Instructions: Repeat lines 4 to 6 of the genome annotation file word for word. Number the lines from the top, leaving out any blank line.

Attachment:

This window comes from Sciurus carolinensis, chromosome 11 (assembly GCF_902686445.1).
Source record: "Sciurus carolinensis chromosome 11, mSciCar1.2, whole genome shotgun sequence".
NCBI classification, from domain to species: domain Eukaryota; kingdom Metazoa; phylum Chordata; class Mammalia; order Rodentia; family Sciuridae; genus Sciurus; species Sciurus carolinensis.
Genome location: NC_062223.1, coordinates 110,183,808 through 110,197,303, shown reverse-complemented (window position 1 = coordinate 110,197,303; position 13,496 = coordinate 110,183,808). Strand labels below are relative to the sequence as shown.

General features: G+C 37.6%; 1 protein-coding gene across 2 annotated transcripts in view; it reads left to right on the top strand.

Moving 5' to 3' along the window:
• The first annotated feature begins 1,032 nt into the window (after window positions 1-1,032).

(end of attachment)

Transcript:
Genome location: NC_062223.1, coordinates 110,183,808 through 110,197,303, shown reverse-complemented (window position 1 = coordinate 110,197,303; position 13,496 = coordinate 110,183,808). Strand labels below are relative to the sequence as shown.

General features: G+C 37.6%; 1 protein-coding gene across 2 annotated transcripts in view; it reads left to right on the top strand.

Moving 5' to 3' along the window: